The relief stone of Darius the Great in the Behistun Inscription
1900 depiction of the Battle of Marathon
Gobryas, father of Mardonius, on the tomb of Darius I.
The plain of Marathon today, with pine forest and wetlands.
The Achaemenid Empire at its greatest territorial extent under the rule of Darius I (522 BC–486 BC)
Mardonius led the Destruction of Athens. Part of the archaeological remains called Perserschutt, or "Persian rubble".
Lineage of Darius the Great according to the Behistun Inscription.
A map showing the Greek world at the time of the battle
The Achaemenid Empire at its greatest territorial extent under the rule of Darius I (522 BC–486 BC)
Answer of the Athenian Aristides to the ambassadors of Mardonius: "As long as the sun holds to its present course, we shall never come to terms with Xerxes".
Darius the Great, by Eugène Flandin (1840)
Darius I of Persia, as imagined by a Greek painter on the Darius Vase, 4th century BC
Family tree of the Achaemenid rulers.
Camp of Mardonius and disposition of Achaemenid troops at the Battle of Plataea (479 BC), in which Mardonius was killed. From left to right: Greek allies, Sacae, Indians, Bactrians, Medes and Persians.
Eastern border of the Achaemenid Empire
Initial disposition of forces at Marathon
Map of the expansion process of Achaemenid territories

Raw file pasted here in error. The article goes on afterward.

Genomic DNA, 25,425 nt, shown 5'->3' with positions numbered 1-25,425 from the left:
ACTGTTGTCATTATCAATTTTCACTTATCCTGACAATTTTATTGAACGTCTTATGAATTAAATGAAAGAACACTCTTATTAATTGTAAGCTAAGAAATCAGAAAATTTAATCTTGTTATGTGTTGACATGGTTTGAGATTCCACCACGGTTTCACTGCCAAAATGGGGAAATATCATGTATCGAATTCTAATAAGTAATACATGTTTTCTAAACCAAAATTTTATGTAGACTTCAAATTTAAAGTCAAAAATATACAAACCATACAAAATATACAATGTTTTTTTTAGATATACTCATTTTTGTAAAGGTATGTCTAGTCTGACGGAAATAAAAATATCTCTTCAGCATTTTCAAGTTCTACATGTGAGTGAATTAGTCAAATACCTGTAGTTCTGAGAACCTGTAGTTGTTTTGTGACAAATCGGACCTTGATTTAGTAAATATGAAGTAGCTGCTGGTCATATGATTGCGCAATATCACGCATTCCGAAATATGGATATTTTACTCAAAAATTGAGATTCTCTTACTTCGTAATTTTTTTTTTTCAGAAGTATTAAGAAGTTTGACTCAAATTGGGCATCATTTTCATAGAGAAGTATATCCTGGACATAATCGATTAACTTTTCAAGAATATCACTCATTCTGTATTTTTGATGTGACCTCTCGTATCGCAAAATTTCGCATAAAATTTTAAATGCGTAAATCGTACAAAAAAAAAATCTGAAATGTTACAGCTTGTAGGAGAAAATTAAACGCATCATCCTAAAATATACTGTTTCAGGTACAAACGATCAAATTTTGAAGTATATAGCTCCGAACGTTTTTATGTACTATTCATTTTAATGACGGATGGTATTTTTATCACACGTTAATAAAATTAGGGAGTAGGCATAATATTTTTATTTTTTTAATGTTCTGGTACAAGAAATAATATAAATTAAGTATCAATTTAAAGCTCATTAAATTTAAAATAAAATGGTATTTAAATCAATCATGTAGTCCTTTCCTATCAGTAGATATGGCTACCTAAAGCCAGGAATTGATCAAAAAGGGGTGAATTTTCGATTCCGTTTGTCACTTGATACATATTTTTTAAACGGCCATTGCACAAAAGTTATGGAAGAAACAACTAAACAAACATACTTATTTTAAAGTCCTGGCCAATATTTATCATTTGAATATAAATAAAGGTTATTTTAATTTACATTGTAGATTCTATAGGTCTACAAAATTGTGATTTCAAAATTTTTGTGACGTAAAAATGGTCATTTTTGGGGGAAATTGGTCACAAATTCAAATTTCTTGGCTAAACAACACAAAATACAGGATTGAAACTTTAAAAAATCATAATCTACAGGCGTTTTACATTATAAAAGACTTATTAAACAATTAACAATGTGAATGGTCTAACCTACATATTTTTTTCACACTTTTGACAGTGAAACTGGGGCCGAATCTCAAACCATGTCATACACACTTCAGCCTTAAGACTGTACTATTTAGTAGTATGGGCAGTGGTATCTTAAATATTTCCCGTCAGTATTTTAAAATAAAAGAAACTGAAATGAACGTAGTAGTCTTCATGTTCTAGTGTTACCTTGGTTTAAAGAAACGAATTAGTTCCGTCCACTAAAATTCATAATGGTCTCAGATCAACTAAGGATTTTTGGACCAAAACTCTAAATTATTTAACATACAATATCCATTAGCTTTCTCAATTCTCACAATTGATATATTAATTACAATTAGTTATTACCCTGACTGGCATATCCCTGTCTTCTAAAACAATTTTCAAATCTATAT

Ethnicities of the Achaemenid Army, on the tomb of Darius I. The nationalities mentioned in the DNa inscription are also depicted on the upper registers of all the tombs at Naqsh-e Rustam, starting with the tomb of Darius I. The ethnicities on the tomb of Darius further have trilingual labels on the lintel directly over them for identification, collectively known as the DNe inscription. One of the best preserved friezes, identical in content, is that of Xerxes I.
Marshlands at Marathon.
Cyrus the Great is said, in the Bible, to have liberated the Hebrew captives in Babylon to resettle and rebuild Jerusalem, earning him an honored place in Judaism.
Map showing key sites during the Persian invasions of Greece
Athenians on the beach of Marathon. Modern reenactment of the battle (2011)
The tomb of Cyrus the Great, founder of the Achaemenid Empire. At Pasargadae, Iran.
Tomb of Darius at Naqsh-e Rostam
The ethnicities of the soldiers of the army of Darius I are illustrated on the tomb of Darius I at Naqsh-e Rostam, with a mention of each ethnicity in individual labels. Identical depictions were made on the tombs of other Achaemenid emperors, the best preserved frieze being that of Xerxes I.
The Achaemenid Empire at its greatest extent, c. 500 BC
Volume of annual tribute per district, in the Achaemenid Empire.
Persian infantry (probably Immortals), shown in a frieze in Darius's palace, Susa in Persia (which is today Iran)
The Persian queen Atossa, daughter of Cyrus the Great, sister-wife of Cambyses II, Darius the Great's wife, and mother of Xerxes the Great
Gold daric, minted at Sardis
First phase
Map showing events of the first phases of the Greco-Persian Wars